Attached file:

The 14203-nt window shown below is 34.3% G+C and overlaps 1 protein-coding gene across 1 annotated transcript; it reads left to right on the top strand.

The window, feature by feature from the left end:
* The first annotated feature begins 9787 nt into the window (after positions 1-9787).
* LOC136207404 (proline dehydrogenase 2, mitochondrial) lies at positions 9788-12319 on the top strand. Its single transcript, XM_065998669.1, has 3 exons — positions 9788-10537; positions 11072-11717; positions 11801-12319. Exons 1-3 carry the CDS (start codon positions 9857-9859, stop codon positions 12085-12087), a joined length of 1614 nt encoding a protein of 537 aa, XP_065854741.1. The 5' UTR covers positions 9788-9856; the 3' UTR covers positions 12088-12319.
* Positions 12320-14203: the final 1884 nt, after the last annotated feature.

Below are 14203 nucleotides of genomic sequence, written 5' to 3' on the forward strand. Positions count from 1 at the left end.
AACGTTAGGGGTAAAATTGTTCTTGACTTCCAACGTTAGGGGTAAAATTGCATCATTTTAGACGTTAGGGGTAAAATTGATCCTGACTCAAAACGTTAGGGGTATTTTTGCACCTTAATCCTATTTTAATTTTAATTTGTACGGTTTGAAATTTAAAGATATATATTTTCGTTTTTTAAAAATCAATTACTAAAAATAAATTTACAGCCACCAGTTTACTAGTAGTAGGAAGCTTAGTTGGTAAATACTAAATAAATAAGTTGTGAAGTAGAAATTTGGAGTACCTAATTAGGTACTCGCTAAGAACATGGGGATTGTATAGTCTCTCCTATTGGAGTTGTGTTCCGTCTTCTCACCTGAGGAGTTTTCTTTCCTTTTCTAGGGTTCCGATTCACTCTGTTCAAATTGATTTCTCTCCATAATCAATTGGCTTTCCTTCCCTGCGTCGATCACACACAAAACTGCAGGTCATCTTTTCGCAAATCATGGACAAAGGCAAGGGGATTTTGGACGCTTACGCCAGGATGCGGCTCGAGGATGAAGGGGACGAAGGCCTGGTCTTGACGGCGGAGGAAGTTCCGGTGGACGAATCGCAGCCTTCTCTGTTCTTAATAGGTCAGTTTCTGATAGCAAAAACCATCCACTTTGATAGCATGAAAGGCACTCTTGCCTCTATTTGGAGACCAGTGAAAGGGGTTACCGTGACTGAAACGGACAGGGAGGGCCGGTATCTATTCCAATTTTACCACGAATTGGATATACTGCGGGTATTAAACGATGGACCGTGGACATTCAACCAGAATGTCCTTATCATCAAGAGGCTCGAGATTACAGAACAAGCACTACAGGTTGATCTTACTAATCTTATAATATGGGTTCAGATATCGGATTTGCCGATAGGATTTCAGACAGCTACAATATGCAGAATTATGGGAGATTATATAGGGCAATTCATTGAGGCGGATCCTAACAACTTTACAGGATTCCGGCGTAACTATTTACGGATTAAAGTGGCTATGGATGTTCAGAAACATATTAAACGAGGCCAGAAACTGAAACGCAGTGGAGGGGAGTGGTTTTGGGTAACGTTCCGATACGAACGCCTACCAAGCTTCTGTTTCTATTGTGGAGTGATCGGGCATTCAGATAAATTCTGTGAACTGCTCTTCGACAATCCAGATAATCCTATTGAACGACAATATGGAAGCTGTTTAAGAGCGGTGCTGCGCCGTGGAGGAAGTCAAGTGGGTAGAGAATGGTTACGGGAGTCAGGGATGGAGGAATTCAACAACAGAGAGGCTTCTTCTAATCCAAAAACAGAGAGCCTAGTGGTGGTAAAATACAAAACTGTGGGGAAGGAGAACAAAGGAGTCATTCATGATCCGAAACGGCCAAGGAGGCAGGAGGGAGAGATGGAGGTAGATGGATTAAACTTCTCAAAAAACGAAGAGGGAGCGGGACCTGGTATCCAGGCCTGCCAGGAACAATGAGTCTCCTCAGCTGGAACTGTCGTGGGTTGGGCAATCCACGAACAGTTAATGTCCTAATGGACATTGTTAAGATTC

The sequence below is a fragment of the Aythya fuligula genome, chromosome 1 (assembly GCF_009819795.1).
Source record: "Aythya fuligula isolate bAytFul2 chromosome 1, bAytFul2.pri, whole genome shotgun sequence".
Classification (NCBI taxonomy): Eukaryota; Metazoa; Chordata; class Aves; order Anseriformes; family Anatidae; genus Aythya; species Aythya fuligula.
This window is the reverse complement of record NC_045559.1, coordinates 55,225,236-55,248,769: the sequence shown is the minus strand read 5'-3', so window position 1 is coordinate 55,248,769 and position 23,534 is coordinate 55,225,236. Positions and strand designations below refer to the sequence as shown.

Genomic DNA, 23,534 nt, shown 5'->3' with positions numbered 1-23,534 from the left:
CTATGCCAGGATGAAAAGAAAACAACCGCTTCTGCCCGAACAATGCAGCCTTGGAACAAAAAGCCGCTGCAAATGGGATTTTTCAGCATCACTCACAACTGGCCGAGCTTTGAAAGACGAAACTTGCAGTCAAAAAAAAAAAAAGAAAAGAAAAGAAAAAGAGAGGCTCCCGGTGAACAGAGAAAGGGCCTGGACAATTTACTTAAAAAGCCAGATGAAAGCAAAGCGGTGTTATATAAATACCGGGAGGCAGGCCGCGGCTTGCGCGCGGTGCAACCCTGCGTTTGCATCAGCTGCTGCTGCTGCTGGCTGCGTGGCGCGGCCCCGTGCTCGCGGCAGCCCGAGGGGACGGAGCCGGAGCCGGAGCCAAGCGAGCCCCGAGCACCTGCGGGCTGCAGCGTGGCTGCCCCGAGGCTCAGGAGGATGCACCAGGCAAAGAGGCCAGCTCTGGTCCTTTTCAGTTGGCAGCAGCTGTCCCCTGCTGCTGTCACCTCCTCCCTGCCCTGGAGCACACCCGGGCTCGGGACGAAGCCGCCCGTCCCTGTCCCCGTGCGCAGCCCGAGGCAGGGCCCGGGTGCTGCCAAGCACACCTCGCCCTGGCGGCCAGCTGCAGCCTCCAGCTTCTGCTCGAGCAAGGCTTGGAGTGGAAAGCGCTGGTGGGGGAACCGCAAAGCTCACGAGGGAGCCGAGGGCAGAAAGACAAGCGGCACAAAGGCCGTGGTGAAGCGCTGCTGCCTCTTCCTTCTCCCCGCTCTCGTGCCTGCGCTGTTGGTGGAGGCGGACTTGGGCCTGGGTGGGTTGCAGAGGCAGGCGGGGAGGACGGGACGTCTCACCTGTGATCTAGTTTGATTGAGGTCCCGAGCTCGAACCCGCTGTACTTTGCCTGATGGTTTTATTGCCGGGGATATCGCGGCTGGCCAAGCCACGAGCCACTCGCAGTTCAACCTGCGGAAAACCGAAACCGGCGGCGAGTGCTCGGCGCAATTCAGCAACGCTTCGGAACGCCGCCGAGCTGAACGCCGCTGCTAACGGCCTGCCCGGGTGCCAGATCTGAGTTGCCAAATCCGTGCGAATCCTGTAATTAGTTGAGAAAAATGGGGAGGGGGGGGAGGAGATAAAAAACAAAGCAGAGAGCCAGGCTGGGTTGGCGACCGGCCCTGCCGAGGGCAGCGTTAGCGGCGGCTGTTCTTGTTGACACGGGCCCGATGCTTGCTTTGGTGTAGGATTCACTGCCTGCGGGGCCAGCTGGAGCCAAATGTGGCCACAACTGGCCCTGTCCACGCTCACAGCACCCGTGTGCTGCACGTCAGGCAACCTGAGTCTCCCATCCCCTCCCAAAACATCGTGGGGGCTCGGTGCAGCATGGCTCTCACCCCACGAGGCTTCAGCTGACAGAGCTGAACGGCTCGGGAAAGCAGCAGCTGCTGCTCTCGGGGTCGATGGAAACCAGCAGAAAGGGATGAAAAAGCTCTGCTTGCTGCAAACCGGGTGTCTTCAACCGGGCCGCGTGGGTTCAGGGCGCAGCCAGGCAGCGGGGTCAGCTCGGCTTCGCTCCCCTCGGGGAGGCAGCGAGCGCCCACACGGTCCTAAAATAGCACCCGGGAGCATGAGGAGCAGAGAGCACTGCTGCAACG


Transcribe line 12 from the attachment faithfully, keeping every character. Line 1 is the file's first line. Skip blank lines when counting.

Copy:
Genomic DNA, 23,534 nt, shown 5'->3' with positions numbered 1-23,534 from the left: